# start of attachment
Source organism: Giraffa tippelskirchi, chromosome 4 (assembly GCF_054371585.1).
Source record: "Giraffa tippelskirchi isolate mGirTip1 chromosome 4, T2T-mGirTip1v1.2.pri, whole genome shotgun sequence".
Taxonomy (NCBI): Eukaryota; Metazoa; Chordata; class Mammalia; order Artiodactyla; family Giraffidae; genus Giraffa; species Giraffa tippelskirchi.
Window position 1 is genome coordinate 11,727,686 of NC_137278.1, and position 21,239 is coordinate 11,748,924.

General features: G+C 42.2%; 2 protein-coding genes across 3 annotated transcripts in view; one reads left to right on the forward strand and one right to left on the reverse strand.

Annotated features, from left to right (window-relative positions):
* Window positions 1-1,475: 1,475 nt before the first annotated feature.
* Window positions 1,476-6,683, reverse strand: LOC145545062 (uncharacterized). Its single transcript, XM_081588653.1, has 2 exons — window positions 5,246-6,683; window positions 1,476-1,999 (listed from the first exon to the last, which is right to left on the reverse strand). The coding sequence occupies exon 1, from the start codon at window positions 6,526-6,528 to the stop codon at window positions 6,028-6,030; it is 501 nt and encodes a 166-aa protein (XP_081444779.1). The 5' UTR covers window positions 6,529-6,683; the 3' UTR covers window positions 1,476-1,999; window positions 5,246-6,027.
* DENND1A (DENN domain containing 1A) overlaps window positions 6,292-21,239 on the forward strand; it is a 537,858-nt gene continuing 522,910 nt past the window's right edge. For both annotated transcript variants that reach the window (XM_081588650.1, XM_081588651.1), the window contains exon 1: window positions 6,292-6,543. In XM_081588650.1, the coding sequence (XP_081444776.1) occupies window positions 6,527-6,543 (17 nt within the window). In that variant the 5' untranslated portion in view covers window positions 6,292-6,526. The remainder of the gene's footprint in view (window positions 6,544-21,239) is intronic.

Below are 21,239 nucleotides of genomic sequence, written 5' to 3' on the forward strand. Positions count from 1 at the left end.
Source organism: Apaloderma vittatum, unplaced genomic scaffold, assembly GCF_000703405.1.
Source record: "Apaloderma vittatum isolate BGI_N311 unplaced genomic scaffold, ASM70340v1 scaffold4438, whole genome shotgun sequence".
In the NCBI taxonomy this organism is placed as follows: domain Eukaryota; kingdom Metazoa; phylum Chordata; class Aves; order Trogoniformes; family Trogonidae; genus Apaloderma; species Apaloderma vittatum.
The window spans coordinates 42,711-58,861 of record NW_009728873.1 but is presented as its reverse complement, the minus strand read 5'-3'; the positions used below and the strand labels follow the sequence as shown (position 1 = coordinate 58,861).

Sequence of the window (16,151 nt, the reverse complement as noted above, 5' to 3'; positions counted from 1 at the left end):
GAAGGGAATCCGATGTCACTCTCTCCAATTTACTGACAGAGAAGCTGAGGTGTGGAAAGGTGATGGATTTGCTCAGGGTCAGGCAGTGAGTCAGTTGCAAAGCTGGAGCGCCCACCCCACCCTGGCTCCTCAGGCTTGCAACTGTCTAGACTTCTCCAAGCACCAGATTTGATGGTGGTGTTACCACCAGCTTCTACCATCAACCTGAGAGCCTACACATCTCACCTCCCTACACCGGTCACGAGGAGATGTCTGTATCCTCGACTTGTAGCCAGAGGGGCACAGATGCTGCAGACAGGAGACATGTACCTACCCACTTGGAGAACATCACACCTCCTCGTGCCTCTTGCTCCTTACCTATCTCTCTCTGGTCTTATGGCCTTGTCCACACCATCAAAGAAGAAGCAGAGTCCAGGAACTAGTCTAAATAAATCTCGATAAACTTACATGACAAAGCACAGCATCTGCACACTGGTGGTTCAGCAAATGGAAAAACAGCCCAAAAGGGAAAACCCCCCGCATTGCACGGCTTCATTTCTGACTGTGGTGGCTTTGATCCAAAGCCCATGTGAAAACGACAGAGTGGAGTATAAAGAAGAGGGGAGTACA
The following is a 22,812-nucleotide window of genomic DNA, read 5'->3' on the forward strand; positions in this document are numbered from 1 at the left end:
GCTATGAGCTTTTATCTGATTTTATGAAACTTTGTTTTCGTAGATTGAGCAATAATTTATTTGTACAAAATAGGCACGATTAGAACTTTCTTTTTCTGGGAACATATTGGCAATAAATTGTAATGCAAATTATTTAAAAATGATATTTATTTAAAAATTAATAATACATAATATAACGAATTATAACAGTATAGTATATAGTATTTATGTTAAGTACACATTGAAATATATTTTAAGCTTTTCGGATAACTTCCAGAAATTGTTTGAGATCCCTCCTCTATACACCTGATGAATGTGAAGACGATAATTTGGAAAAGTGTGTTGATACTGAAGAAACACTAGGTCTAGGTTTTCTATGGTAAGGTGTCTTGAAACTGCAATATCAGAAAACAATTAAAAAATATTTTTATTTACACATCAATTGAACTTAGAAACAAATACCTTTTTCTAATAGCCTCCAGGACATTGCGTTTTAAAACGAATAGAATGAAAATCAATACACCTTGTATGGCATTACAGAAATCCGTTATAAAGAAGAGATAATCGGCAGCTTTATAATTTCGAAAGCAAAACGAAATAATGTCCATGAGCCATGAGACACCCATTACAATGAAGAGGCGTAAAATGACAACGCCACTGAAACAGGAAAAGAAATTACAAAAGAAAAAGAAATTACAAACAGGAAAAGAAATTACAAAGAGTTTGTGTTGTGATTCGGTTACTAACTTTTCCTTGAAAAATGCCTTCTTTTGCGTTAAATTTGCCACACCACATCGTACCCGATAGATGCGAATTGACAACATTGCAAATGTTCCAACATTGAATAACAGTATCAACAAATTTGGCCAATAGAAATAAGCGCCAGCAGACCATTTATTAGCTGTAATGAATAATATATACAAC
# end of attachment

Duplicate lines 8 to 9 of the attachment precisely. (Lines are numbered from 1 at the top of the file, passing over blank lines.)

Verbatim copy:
* Window positions 1,476-6,683, reverse strand: LOC145545062 (uncharacterized). Its single transcript, XM_081588653.1, has 2 exons — window positions 5,246-6,683; window positions 1,476-1,999 (listed from the first exon to the last, which is right to left on the reverse strand). The coding sequence occupies exon 1, from the start codon at window positions 6,526-6,528 to the stop codon at window positions 6,028-6,030; it is 501 nt and encodes a 166-aa protein (XP_081444779.1). The 5' UTR covers window positions 6,529-6,683; the 3' UTR covers window positions 1,476-1,999; window positions 5,246-6,027.
* DENND1A (DENN domain containing 1A) overlaps window positions 6,292-21,239 on the forward strand; it is a 537,858-nt gene continuing 522,910 nt past the window's right edge. For both annotated transcript variants that reach the window (XM_081588650.1, XM_081588651.1), the window contains exon 1: window positions 6,292-6,543. In XM_081588650.1, the coding sequence (XP_081444776.1) occupies window positions 6,527-6,543 (17 nt within the window). In that variant the 5' untranslated portion in view covers window positions 6,292-6,526. The remainder of the gene's footprint in view (window positions 6,544-21,239) is intronic.